Wages are usually one of the biggest costs a business has. At the same time, they are the thing nearest and dearest to an employee’s heart. This means it is vital to get wage rates right, along with all the legal conditions attached to paying wages.
The Right Pay
Setting the right wage is a balance between meeting legal minimum requirements, and paying enough to attract and keep employees. However, there can be a fine line to ensure you're not paying too much that the profitability of your business is negatively impacted.
Minimum Wages & Allowances:
There are legally enforceable minimum wages and allowances for many jobs. These are found in modern awards issued by the Fair Work Commission. Awards also contain some minimum conditions of employment. Awards apply to certain industries and occupations.
The most common awards in the road transport industry are:
- Road Transport & Distribution Award 2010
- Road Transport (Long Distance Operations) Award 2010
- Clerks Private Sector Award 2010
- Vehicle Manufacturing, Repair, Services and Retail Award 2010
- Manufacturing and Associated Industries and Occupations Award 2010
- Passenger Vehicle Transportation Award 2010
- Transport (Cash in Transit) Award 2010
In addition, many companies have an enterprise agreement negotiated with employees specifically for their business. Awards and enterprise agreements can be found on the Fair Work Commission website.
An employer can be fined for paying less than an award. Payment of above award rates are common but employers still need to make sure they comply with other award requirements such as overtime and weekend penalty rates. Assuming an over award payment automatically buys out other award entitlements can be dangerous.
Award conditions can sometimes be changed legally through an individual flexibility arrangement (IFA) enterprise agreement. An IFA is made between an employer an individual employee. More information about IFAs can be found here. An enterprise agreement is made between an employer and some, or all, its workforce. More information about enterprise agreements can be found here.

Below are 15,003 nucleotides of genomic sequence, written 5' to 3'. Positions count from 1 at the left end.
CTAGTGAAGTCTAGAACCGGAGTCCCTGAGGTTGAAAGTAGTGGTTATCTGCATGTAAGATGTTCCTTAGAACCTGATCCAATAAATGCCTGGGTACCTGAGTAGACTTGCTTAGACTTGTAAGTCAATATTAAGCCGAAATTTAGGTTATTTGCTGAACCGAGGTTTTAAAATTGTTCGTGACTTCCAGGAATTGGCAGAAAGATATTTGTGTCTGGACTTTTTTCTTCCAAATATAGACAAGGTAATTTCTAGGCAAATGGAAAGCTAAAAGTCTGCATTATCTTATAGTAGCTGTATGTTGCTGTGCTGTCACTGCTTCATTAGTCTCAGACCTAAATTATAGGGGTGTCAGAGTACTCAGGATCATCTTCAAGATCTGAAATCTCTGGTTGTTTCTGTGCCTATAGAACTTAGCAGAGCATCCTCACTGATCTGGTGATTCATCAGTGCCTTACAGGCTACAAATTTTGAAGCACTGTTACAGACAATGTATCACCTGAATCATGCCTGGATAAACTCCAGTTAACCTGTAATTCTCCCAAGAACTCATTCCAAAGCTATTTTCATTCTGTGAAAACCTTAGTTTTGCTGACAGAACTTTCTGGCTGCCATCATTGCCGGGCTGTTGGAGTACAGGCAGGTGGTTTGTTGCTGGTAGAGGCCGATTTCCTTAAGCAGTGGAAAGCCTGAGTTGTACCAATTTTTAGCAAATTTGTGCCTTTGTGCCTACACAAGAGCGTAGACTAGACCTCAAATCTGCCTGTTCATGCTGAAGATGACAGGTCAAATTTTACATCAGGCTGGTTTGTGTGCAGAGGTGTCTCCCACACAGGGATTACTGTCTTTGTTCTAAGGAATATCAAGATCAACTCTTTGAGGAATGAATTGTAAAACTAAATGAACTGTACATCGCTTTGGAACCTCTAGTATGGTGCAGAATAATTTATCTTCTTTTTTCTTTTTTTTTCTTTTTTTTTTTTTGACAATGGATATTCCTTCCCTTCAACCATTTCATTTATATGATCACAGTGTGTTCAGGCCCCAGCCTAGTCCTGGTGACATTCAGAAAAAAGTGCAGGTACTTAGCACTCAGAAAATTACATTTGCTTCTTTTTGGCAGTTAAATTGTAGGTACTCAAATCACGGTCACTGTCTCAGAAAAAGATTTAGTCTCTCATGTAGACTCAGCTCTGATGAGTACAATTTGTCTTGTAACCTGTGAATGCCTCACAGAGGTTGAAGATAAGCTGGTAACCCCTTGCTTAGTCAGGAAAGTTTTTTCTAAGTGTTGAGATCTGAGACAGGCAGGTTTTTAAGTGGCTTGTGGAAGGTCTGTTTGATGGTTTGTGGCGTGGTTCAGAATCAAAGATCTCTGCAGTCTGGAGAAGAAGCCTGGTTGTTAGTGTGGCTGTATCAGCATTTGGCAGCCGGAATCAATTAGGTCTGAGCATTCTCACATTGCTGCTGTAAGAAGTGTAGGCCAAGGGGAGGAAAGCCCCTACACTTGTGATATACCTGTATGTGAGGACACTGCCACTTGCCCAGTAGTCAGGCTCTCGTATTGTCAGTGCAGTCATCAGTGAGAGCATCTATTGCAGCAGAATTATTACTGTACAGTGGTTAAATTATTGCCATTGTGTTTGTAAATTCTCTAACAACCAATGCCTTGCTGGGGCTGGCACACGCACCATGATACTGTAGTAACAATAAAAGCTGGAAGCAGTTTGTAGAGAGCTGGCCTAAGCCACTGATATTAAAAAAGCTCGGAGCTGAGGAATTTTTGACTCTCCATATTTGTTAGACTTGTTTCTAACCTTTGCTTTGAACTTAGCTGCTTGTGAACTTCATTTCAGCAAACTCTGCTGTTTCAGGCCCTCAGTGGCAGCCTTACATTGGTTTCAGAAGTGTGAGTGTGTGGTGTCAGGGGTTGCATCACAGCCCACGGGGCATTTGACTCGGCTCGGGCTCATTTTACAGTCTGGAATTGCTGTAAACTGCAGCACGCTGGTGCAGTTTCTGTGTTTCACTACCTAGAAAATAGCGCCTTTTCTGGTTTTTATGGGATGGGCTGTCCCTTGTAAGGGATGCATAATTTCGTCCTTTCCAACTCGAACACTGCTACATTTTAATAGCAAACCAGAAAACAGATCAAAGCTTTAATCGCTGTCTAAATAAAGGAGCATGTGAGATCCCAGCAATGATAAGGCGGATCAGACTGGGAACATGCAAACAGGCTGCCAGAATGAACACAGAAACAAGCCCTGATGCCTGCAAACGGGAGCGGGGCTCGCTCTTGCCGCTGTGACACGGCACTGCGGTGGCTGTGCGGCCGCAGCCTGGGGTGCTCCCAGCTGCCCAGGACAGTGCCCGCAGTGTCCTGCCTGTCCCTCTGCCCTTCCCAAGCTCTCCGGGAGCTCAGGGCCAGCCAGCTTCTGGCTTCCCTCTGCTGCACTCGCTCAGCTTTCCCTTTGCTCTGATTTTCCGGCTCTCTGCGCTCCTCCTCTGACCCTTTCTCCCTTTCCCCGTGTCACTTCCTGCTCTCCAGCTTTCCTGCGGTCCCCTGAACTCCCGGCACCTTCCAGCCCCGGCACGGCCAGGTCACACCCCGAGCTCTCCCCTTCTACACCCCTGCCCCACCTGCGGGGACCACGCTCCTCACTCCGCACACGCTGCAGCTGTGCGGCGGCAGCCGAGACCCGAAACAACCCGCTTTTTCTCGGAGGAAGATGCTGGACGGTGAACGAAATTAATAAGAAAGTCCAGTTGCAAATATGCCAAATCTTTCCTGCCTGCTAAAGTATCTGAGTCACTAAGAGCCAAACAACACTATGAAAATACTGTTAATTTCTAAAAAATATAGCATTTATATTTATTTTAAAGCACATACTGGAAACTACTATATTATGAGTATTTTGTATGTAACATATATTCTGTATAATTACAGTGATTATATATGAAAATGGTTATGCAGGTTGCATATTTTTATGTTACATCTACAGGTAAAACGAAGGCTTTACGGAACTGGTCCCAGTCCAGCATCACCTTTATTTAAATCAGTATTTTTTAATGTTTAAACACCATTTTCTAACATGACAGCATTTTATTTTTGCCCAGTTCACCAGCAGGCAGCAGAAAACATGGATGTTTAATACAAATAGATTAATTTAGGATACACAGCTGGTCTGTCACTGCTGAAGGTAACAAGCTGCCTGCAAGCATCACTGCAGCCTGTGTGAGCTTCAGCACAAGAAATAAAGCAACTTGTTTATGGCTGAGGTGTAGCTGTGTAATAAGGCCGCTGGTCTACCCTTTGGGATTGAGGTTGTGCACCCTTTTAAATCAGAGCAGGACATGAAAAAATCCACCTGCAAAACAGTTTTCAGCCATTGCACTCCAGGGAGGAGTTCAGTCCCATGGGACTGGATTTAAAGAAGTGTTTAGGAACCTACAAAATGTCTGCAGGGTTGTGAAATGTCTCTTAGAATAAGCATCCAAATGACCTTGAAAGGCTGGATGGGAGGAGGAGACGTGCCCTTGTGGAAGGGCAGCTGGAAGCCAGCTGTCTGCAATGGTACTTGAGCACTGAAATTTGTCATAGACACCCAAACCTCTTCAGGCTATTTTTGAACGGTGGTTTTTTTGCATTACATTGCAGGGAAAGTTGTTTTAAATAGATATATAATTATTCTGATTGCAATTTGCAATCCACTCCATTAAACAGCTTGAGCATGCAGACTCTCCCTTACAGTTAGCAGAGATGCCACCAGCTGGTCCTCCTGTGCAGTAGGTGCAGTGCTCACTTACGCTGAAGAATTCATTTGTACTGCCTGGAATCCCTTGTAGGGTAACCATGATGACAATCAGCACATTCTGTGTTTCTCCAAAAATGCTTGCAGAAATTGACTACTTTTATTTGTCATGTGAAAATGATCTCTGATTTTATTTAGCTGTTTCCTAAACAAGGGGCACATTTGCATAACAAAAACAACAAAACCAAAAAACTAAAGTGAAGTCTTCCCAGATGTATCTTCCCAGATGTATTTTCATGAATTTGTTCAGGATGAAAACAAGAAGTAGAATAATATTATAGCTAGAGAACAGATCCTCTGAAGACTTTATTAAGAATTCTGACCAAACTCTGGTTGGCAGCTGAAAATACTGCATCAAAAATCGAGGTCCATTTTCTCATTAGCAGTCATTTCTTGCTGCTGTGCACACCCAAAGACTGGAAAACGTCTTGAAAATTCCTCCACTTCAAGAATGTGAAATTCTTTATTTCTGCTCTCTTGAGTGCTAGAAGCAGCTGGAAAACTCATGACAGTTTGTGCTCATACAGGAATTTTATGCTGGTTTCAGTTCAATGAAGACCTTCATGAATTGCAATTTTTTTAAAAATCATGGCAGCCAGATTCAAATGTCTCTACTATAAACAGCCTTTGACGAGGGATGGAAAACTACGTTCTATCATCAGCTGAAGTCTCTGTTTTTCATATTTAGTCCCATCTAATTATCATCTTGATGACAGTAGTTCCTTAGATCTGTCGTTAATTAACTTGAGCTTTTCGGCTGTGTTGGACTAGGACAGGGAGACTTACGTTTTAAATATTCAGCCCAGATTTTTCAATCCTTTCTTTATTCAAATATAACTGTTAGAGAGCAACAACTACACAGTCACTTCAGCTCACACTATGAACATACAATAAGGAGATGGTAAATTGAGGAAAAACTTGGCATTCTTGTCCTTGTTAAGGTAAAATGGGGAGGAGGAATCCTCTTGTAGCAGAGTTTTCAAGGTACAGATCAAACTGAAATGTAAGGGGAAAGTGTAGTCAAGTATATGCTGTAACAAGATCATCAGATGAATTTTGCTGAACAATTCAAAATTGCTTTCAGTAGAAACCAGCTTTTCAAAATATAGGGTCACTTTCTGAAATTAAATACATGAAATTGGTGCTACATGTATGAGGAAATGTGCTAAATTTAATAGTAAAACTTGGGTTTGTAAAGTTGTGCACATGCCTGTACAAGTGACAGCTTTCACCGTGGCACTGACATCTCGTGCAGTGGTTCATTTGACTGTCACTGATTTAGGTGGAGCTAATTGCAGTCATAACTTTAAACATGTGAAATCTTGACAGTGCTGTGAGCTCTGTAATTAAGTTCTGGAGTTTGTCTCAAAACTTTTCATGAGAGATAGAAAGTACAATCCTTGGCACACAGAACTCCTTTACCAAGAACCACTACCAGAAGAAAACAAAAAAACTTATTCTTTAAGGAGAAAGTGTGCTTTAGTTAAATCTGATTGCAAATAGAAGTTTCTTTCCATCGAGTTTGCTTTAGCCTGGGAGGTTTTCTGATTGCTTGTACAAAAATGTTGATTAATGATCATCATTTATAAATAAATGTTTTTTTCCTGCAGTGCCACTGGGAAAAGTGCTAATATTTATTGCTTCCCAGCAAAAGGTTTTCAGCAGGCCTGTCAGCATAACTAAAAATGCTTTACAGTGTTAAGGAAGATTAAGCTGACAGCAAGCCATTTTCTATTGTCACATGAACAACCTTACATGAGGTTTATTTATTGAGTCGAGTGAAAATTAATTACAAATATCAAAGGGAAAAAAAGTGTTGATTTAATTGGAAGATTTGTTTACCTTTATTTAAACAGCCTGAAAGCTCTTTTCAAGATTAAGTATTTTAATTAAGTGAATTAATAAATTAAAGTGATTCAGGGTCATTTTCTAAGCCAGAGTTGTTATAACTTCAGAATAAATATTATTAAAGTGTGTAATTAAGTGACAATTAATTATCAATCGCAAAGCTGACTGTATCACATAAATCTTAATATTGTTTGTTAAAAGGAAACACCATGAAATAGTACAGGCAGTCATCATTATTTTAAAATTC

Actual Pay Rates:
What other businesses are paying their employees can be hard to find unless you know they pay award rates or have an enterprise agreement. Some industries have remuneration surveys conducted. The Australian Bureau of Statistics also has information about average earnings in various industries, including road transport.
There are a variety of obligations for employers when it comes to how and when your employees are paid. There are also obligations around the records that you need to keep. These obligations are found in the Fair Work Act 2009 and applicable awards and enterprise agreements.
- Payment to be in full (less any authorised deductions) and in money
- Deductions must be agreed in writing by the employee and should only be for the benefit of the employee
- Wages are to be paid at least monthly (although Awards and enterprise agreements often have weekly or fortnightly pay periods)
- Records of pay must be kept for seven years
- An employee must be given a payslip each pay period that contains:
- employer’s and employee’s name
- employer’s Australian Business Number (if applicable)
- pay period
- date of payment
- gross and net pay
if the employee is paid an hourly rate:
- the ordinary hourly rate
- the number of hours worked at that rate
- the total dollar amount of pay at that rate
- any loadings (including casual loading), allowances, bonuses, incentive-based payments, penalty rates or other paid entitlements that can be separated out from an employee’s ordinary hourly rate. For example, a note could be included on a pay slip that the hourly rate incorporates the relevant casual loading.
- the pay rate that applied on the last day of employment
any deductions from the employee's pay, including:
- the amount and details of each deduction
- the name, or name and number of the fund / account the deduction was paid into
any superannuation contributions paid for the employee’s benefit, including:
- the amount of contributions made during the pay period (or the amount of contributions that need to be made)
- the name and / or number of the superannuation fund the contributions were made to
More information about employee records and payslips can be found here.
NatRoad members can get help and information about employment issues from the NatRoad website or by calling 1800 272 144 or 02 6295 3000.